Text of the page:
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Jon Krawczynski / Associated Press, Published October 03 2012

Wolves coaches like what they see so far from Derrick Williams

MANKATO, Minn. – Derrick Williams spent most of his rookie season in Minnesota trying to find his way.

With a shortened training camp, precious little practice time once the season began and up to five games a week, it was perhaps the most challenging season ever for a rookie. The No. 2 overall draft choice had to do a lot of searching – for the right times to be aggressive in Rick Adelman’s offense, for the correct reads on defense when the ball rotated quickly, for consistent playing time to get into a rhythm on both ends.

The Timberwolves’ veteran coaching staff, meanwhile, kept waiting for Williams to kick it into gear. Early in his second training camp, Williams is giving them what they want.

“He just floated last year,” Adelman said. “You’d see it once in a while. Today he made hard cuts and he was aggressive going to the basket. He just played with more authority and he played harder. That’s the difference. You’ve got to play hard in this league.”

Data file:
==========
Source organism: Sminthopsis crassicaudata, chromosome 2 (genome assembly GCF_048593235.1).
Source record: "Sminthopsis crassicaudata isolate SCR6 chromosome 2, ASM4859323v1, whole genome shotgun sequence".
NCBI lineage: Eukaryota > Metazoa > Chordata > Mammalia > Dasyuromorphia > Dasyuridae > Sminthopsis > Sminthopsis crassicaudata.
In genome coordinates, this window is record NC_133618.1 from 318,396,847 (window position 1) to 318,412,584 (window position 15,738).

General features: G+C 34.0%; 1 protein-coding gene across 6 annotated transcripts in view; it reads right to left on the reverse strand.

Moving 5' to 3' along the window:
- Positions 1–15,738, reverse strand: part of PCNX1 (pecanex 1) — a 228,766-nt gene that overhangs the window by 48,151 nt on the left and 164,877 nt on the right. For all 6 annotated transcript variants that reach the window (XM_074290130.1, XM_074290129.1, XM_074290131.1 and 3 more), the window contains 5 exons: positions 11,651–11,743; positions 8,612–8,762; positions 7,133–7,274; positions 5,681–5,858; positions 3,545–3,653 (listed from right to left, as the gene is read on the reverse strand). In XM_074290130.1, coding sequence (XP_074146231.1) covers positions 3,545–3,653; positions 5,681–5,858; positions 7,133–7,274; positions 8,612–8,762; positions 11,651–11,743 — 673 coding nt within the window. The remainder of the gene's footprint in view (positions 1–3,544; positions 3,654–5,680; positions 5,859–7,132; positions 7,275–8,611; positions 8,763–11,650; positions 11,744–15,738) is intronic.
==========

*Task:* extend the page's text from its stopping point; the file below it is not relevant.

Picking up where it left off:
Williams averaged 8.8 points and 4.7 rebounds in just over 21 minutes a game last season, underwhelming numbers for a player many dubbed as the most NBA-ready prospect of the 2011 draft. On one occasion last season, Williams said he felt like a “caged lion” while seeing his playing time go up and down.

Adelman didn’t quite see it that way.

“You can’t cruise or it’s not going to work,” Adelman said.

On the first day of training camp, Williams’ intensity and commitment on both ends stood out perhaps more than any other development on a team with only five players on the roster from a year ago.

“I’d venture to say he had his best day that he’s had here,” assistant coach Bill Bayno said after Day 1. “His focus was there. All the things we had to stay on him about last year, we really didn’t have to get on him. He did the little things, stayed in his stance. He had that look in his eye of, ‘I’m not just here to play basketball, I’m here to compete and get stuff done.’”

Not just in his eye, but with his body as well. The Timberwolves challenged Williams when last season ended to prove to them that he was committed to his craft. He responded by throwing himself into grueling workouts, changing his diet to get leaner and working on his agility to better prepare himself to handle more minutes at small forward this season.

He practiced against point guards in one-on-one drills, ran hills at the Manhattan Beach sand dunes in California and had surgery to fix a deviated septum to help him breathe better when his heart rate jumps. He dropped about 10 pounds, but more importantly trimmed his body fat from 12.5 percent to 7.3 percent.

“Way better shape. It’s like night and day,” Williams said. “I’m not getting as tired. It’s the first day. But I’m feeling good about myself and what I did this summer. Hopefully it translates.”